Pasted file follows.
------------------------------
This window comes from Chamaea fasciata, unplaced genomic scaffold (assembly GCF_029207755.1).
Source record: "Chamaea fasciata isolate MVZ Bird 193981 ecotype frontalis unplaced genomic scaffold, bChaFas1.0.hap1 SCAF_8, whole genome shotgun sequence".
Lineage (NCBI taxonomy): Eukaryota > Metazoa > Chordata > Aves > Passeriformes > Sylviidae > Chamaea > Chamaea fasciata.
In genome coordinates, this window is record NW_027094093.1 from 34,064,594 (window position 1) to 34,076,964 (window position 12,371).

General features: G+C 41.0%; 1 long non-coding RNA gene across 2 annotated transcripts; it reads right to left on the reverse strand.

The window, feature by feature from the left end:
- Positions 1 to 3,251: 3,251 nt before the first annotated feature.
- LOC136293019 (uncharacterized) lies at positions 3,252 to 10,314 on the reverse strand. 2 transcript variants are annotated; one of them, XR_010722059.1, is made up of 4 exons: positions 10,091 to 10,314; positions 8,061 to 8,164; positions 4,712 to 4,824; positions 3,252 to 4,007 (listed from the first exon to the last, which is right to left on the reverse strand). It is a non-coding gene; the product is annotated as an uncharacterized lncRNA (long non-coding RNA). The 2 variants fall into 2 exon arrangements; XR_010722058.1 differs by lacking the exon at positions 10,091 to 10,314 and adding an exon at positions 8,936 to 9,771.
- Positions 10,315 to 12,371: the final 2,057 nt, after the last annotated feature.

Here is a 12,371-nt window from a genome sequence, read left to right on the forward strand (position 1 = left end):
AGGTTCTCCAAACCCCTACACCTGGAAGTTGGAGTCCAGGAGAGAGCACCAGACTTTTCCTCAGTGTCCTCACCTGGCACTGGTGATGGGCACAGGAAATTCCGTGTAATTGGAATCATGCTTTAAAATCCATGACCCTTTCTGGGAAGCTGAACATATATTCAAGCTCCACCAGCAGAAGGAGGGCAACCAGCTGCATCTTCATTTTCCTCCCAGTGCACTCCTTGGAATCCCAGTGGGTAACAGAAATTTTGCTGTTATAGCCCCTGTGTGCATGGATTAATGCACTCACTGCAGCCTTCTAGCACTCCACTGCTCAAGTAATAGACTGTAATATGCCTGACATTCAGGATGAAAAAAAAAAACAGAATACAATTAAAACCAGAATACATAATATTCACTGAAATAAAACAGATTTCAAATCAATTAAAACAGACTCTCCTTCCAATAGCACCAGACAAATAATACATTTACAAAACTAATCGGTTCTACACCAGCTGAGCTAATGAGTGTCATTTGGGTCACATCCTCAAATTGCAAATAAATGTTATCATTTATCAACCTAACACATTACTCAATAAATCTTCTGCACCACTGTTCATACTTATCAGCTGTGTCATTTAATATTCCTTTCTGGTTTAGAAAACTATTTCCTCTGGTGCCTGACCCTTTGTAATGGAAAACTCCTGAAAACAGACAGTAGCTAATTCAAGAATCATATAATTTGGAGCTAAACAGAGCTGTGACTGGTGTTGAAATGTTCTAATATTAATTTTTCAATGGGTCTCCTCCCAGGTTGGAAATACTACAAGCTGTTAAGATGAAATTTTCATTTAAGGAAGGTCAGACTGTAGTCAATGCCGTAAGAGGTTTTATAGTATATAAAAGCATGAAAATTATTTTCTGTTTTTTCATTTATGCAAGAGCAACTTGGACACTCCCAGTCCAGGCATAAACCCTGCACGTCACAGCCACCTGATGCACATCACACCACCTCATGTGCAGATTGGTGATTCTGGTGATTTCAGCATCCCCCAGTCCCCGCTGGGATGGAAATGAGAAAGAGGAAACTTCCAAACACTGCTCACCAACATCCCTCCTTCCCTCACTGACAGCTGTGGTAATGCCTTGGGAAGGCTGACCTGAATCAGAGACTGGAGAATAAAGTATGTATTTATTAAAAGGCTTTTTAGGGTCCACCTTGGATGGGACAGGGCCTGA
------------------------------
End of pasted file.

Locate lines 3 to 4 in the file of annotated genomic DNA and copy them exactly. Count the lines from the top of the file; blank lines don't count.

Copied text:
Lineage (NCBI taxonomy): Eukaryota > Metazoa > Chordata > Aves > Passeriformes > Sylviidae > Chamaea > Chamaea fasciata.
In genome coordinates, this window is record NW_027094093.1 from 34,064,594 (window position 1) to 34,076,964 (window position 12,371).